Best Practices

African American doctor talking to an elderly patient

The Success of the Everyone with Diabetes Counts (EDC) program is largely due to the innovative approaches used to support its goals, including:

Outreach and Partnerships

Examples of QIN-QIO partnerships and outreach activities include:

  • Outreach and partnership building.
  • Developing solutions to address cultural challenge, literacy issues, and limited health care access.
  • Building capacity and creating a sustainable infrastructure.
    • Working with Area Agencies on Aging (AAAs) and senior centers who request classes on chronic disease management in addition to Diabetes Self-Management Education (DSME)
    • Partnering with the Centers for Disease Control and Prevention (CDC) 1305 state grantees.
    • Connecting with local supermarket chains to offer DSME, educate pharmacist, and provide education materials.
    • Forming relationships with universities and professional and organizational agencies.
      • E.g., working with state ophthalmology societies to mitigate the challenges in communicating eye exam results to primary care physician offices.
    • Partnerships with faith-based organizations
      • E.g., many churches host DSME classes free of charge, and many pastors support, endorse and host DSME classes.
    • Outreach through special campaigns, publicity, and partnerships.
      • E.g., a QIN-QIO partnered with a gospel recording artist to perform a series of 30-second radio spots centering on the importance of diabetes management through diet and exercise.

Developing Solutions to Address Cultural Challenges, Literacy Issues, and Limited Health Care Access

EDC focuses on disparities in diabetes care for minority underserved and rural populations. Below are several examples of EDC to address challenges impacting these groups.

Language

  • A QIN-QIO launched an aggressive marketing campaign through Spanish-language radio and social media to recruit the Hispanic population, many of whom rely on the Spanish-language media outlets for health information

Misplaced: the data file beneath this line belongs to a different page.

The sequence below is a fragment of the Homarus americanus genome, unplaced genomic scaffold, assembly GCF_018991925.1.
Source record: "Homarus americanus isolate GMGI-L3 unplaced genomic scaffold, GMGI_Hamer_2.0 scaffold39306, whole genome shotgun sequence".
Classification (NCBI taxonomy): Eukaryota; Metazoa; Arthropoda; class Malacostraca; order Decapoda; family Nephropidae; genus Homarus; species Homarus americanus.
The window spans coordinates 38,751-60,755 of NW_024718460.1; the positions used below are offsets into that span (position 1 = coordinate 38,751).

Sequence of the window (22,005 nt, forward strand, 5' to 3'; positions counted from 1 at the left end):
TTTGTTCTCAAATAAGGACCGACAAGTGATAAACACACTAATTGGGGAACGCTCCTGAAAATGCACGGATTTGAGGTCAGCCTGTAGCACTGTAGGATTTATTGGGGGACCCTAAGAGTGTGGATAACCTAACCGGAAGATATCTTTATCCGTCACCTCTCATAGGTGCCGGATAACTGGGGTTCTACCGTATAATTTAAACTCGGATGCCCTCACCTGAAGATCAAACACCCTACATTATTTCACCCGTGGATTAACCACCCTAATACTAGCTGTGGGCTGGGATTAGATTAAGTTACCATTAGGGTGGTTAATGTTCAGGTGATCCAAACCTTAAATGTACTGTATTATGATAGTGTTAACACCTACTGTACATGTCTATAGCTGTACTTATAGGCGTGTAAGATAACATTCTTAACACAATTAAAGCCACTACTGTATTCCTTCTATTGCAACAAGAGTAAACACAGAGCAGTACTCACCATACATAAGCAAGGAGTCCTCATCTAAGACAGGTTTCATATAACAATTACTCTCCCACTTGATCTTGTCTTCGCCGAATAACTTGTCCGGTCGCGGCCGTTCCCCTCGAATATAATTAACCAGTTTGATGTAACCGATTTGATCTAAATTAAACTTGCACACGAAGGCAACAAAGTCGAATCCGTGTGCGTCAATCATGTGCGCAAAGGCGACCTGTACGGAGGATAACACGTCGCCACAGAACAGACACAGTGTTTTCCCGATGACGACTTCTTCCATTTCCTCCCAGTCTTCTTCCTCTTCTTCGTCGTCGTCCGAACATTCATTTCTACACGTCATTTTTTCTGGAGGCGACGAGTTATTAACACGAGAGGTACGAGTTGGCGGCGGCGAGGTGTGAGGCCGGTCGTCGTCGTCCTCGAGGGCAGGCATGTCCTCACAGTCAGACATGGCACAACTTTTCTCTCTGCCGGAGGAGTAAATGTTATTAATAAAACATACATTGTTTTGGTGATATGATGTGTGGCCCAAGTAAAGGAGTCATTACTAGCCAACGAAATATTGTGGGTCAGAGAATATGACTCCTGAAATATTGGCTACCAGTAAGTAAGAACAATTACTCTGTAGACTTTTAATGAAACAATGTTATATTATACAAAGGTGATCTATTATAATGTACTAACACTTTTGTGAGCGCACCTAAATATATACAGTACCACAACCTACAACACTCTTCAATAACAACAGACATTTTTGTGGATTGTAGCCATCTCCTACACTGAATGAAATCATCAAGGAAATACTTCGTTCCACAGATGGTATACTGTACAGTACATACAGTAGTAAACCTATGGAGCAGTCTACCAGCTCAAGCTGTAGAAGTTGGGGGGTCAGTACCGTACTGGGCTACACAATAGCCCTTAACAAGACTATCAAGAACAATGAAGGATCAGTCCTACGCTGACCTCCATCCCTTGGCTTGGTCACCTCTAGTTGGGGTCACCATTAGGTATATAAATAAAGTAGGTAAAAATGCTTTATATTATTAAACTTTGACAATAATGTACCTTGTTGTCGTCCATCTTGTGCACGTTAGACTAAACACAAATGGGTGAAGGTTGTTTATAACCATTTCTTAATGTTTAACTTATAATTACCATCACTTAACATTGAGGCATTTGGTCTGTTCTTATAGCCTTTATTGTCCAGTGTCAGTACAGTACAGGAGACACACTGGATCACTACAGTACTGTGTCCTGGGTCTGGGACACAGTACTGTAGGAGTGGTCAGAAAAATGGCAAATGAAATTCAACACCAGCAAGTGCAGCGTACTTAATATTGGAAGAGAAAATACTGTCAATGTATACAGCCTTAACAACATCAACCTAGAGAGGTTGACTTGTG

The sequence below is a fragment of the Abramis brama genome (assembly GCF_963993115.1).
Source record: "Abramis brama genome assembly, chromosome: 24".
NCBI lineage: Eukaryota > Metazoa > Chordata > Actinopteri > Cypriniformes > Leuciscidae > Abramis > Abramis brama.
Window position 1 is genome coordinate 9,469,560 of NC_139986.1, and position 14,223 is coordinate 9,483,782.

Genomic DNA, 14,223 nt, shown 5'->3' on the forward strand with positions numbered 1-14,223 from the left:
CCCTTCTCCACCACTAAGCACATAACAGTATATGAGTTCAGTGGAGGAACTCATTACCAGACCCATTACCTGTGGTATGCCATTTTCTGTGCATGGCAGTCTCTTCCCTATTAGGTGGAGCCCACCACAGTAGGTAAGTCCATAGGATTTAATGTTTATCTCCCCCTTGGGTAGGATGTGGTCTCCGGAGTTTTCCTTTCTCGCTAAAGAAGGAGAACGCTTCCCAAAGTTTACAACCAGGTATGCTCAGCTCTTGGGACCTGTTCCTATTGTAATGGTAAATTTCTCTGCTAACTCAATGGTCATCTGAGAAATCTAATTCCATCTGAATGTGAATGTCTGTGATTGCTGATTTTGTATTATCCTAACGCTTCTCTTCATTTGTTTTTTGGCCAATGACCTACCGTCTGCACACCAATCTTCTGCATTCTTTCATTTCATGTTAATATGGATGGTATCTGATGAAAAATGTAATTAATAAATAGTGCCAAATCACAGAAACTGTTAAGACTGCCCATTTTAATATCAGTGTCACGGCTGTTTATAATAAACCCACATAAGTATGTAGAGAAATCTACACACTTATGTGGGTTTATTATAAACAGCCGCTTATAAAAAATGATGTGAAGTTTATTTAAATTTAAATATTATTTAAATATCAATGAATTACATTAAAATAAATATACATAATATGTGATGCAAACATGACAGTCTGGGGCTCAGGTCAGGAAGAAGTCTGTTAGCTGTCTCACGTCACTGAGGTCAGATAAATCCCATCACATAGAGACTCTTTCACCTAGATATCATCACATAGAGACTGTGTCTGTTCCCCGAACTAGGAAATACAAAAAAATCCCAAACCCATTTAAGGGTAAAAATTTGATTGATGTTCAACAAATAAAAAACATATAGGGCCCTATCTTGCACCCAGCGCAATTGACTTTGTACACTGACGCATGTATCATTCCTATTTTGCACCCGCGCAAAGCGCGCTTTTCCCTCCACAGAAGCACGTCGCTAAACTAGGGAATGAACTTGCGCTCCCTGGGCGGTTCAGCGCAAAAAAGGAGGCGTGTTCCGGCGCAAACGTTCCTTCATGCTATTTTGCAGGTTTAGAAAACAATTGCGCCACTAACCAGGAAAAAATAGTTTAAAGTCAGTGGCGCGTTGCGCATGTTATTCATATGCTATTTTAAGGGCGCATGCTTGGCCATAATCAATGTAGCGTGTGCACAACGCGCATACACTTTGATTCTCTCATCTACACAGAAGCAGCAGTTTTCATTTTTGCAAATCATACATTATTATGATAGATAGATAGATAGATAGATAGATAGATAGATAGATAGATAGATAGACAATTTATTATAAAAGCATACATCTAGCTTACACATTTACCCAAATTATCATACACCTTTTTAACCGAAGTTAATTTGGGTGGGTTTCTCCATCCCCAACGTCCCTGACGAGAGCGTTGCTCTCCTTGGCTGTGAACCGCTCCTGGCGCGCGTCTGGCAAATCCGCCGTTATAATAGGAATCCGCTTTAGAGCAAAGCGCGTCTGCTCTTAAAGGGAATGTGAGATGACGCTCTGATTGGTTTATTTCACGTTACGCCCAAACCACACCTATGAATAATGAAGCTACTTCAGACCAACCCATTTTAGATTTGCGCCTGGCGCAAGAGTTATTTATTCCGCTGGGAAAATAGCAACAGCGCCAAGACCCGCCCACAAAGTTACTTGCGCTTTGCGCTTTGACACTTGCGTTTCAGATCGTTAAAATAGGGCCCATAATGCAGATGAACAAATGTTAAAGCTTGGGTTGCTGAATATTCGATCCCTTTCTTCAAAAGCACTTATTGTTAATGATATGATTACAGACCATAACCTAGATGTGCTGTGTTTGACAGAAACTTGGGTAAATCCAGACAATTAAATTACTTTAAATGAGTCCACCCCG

• In cases where DSME participants are non-English speaking, interpreters are used in the classroom. Spanish-speaking trainers also lead classes in Spanish.
  • DSME class materials have been translated into braille for participants who are visually impaired.

Culture & Access

  • Lack of trust by the target populations in certain regions has made it difficult to recruit participants. In these hard-to-reach communities, educators residing in those communities have been recruited to teach the DSME classes in their homes and at faith-based organization. This also promotes cultural competency. This grassroots approach has shown success in alleviating communities' unease and distrust, increasing participation in DSME classes.
  • DSME addresses two frequently cited barriers to healthcare access: patients' knowledge about specific chronic conditions and cost (the class is no cost to participants).

Literacy

  • DSME classes are taught for low-literacy populations. Resources have been developed using pictures and images to portray information, instead of using text-heavy materials that can be challenging for participants with low literacy.

Building Capacity and Sustainability

QIN-QIOs nationwide are working to promote and facilitate the continued training of diabetes educators and the continuation of DSME and Diabetes Self-Management Training (DSMT). They will accomplish this using the following training structure:

  • Train-the-trainer programs:
    • Building a network of DSME educators in communities is critical to promoting public health.
    • Offering Certified Diabetes Educator (CDE) exam prep classes supports those interested in taking the CDE exam.
  • Community health worker training:
    • Community health workers (CHW) enhance the cultural competency of DSME provided through EDC. Training CHWs is important because these individuals are trusted by communities for their knowledge and expertise.
  • Assisting health care providers and organizations to develop AADE-accredited or ADA-recognized diabetes education programs:
    • Partnerships are forming with HRSA-funded Federally Qualified Health Centers (FQHC), pharmacies, clinics, community-based hospitals, and with accountable care organizations (ACO) to develop AADE-accredited or ADA-recognized Diabetes Education programs. Completing one of these two processes allows programs to bill for the Medicare diabetes self-management training (DSMT) benefit.
  • Physical and geographic accessibility for trainers:
    • Distance learning to train educators and interactive audio-visual equipment for train-the-trainer classes will allow more CHWs and and lay diabetes educators to take part in and complete their respective programs.